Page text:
The Syrian White Helmets said it was continuing its search for victims of the alleged attack (Twitter/@SyriaCivilDef)

At least 49 people have been killed in a suspected chemical attack on a rebel-held town in Eastern Ghouta, a medical relief organisation and a rescue service reported.

Medical relief organisation the Syrian American Medical Society (SAMS), said a chlorine bomb hit Douma hospital and a second attack with "mixed agents" including nerve agents had hit a nearby building.

Washington said the reports – if confirmed – would demand an immediate international response.

The Syrian government denied its forces had launched any chemical attack as reports began circulating on Saturday night. The government said rebels in the Eastern Ghouta town of Douma were collapsing and spreading false news.

#BREAKING: The death toll in a suspected chemical attack in Douma, Syria has crossed 100, according to the Syrian Civil Defence or White Helmets and other social media reports pic.twitter.com/2Zu91r0TVG

— TRT World Now (@TRTWorldNow) April 8, 2018

The lifeless bodies of around a dozen children, women and men, some of them with foam at the mouth, were shown in one video circulated by activists.

"Douma city, April 7… there is a strong smell here," a voice can be heard saying.

The US State Department said reports of mass casualties from an alleged chemical weapons attack in Douma were "horrifying" and would, if confirmed, it "demand an immediate response by the international community".

'Mixed agents'

Assad's progress in recovering Eastern Ghouta, on the outskirts of Damascus, in a Russian-backed military campaign began in February, leaving just Douma in rebel hands.

Fighting had lulled in recent days as Russia, a key ally of the Assad government in its seven-year-long civil war, engaged in negotiations with Jaish al-Islam, the rebel group in control of Douma.

Talks stalled however and the government resumed its bombardment on Friday and Saturday, in an apparent attempted to pressure Jaish al-Islam to agree to the governments withdrawal terms.

The Syrian government has divided Eastern Ghouta into isolated pockets and negotiated the withdrawal of rebels and family members to opposition areas in northern Syria.

If confirmed, the reported chemical attack appears to have forced Jaish al-Islam back to the negotiating table. On Sunday morning, the group requested talks with the government, state television reported, citing an official source.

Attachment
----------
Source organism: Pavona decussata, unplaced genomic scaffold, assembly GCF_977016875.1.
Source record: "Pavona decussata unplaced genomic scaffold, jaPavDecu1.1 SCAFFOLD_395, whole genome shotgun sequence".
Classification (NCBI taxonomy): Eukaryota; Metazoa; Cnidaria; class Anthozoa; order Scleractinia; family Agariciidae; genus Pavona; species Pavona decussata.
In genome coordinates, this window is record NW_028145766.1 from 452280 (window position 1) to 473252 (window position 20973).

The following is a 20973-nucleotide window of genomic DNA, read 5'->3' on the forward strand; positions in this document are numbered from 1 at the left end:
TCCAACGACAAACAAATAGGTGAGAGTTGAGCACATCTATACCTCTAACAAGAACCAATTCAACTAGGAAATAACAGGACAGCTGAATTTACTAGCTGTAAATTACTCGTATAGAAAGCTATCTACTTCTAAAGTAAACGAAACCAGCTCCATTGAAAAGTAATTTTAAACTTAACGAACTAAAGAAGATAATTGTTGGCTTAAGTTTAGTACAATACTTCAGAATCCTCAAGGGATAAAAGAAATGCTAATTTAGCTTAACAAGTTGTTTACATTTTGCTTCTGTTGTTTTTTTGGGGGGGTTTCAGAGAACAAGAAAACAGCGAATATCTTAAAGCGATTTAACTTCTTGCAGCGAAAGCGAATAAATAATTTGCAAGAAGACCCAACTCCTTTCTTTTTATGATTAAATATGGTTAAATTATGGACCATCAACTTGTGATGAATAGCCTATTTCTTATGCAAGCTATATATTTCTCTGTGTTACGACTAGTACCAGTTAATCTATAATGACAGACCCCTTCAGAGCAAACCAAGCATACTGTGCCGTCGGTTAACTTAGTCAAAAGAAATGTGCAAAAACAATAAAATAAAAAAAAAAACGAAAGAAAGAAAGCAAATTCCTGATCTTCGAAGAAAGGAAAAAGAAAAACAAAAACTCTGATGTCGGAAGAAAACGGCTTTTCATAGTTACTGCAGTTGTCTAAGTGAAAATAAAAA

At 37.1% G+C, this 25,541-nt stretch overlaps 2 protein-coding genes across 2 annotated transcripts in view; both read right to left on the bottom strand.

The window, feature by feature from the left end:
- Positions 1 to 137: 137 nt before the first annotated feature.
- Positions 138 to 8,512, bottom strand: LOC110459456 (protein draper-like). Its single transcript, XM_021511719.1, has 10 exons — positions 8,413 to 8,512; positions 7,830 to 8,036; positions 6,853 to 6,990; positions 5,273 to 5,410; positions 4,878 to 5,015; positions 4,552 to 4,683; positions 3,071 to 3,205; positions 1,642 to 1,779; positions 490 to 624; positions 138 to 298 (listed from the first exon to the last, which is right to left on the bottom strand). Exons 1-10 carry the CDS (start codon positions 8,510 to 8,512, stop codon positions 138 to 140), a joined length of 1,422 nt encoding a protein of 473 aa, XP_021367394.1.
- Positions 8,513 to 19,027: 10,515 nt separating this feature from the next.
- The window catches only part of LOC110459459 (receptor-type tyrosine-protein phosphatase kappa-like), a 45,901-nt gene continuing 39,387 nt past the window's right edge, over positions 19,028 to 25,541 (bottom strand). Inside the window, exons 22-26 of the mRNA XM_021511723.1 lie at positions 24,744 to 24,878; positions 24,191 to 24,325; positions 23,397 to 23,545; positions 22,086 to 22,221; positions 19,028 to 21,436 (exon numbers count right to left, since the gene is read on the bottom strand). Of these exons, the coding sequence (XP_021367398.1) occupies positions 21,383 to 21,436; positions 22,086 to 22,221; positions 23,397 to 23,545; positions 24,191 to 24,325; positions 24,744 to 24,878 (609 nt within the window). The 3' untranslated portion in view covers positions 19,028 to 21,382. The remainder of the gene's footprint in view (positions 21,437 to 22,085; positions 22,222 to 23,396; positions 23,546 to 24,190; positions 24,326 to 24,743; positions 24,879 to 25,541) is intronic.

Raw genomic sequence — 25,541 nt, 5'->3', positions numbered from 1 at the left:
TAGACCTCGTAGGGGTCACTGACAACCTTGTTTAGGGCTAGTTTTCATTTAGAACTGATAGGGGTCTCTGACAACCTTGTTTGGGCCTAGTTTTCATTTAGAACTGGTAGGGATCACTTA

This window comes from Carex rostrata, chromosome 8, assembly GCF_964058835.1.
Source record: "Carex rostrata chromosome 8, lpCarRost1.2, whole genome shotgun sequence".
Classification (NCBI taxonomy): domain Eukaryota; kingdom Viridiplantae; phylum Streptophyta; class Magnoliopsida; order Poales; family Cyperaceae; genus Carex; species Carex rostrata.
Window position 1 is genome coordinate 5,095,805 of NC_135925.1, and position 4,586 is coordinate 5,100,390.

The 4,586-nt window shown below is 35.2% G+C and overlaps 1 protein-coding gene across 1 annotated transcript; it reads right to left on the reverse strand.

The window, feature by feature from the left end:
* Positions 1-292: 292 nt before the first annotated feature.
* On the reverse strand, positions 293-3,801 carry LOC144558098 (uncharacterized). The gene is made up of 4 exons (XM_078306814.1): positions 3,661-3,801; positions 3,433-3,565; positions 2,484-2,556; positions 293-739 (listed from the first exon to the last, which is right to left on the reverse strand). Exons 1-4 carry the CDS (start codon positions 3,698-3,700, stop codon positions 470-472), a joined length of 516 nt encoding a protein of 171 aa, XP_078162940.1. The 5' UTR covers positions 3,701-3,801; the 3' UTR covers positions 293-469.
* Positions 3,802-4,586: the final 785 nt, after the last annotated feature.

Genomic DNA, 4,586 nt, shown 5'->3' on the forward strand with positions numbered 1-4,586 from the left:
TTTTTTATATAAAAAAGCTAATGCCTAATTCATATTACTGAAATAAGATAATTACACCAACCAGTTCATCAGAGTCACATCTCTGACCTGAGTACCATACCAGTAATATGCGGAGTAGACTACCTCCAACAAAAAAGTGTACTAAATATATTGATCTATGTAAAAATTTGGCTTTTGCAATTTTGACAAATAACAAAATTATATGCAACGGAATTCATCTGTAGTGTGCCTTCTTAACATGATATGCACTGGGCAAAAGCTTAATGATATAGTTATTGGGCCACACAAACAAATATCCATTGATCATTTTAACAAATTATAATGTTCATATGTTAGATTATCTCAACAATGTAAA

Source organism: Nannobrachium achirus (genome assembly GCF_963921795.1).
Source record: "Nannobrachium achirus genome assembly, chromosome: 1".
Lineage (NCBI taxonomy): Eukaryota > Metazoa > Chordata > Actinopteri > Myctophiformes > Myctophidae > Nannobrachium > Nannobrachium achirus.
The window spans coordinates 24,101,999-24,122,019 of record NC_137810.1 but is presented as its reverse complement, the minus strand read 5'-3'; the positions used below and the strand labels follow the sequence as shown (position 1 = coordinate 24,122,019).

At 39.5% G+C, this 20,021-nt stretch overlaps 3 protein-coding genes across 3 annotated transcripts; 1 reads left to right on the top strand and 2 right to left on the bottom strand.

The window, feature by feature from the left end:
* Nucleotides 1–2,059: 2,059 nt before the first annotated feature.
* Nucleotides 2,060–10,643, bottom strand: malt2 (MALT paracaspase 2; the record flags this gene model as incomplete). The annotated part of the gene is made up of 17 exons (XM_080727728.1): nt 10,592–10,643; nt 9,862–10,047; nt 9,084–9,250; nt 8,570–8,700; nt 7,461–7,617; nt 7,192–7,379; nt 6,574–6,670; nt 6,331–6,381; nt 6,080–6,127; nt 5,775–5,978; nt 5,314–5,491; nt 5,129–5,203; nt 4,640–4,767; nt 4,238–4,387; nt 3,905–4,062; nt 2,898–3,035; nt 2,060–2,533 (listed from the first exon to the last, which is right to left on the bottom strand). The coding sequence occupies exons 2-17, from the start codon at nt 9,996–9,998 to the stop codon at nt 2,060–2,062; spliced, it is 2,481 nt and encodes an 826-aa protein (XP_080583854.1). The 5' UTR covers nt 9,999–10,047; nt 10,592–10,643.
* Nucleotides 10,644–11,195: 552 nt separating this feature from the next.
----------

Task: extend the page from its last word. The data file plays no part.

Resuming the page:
Another Video showing cases of suffocation among civilians, mostly children and women, following the chemical attack against the civilians in #Douma city. #AssadHitsDoumaWithChemicalspic.twitter.com/ItEpVLq5zM

— The White Helmets (@SyriaCivilDef) April 8, 2018

"Jaish al-Islam terrorists have requested negotiations with the Syrian state, which will start the talks within two hours from now (local time)," the source said.

There was no immediate response from the rebel group.

The offensive in Ghouta has been one of the deadliest of the war, killing more than 1,600 civilians, according to the Syrian Observatory for Human Rights.

The Britain-based Observatory said it could not confirm whether chemical weapons had been used in the attack on Saturday.

Observatory director Rami Abdul Rahman said 11 people had died in Douma as a result of suffocation caused by the smoke from conventional weapons being dropped by the government. It said a total of 70 people suffered breathing difficulties.

'Immediate response'

Basel Termanini, the US-based vice president of SAMS, told Reuters another 35 people had been killed at the nearby apartment building, most of them women and children.

SAMS operates 139 medical facilities in Syria where it supports 1,880 medical personnel, according to its website.

"We are contacting the UN and the US government and the European governments," he said by telephone.

The joint statement from SAMS and the civil defence said medical centres had received more than 500 cases of people suffering breathing difficulties, frothing from the mouth and smelling of chlorine.

One of the victims was dead on arrival, and six died later, it said. Civil defence volunteers reported more than 42 cases of people dead at their homes showing the same symptoms, it said.

Syrian state news agency SANA said the rebel group in Douma, Jaish al-Islam, was making "chemical attack fabrications in an exposed and failed attempt to obstruct advances by the Syrian Arab army," citing an official source.

US State Department spokeswoman Heather Nauret recalled a 2017 sarin gas attack in northwestern Syria that the West and the United Nations blamed on Assad's government.

"These reports, if confirmed, are horrifying and demand an immediate response by the international community," Nauert said in a statement.

"The Assad regime and its backers must be held accountable and any further attacks prevented immediately," she said.

"The United States calls on Russia to end this unmitigated support immediately and work with the international community to prevent further, barbaric chemical weapons attacks.”

The Syrian government has repeatedly denied using chemical weapons during the conflict.

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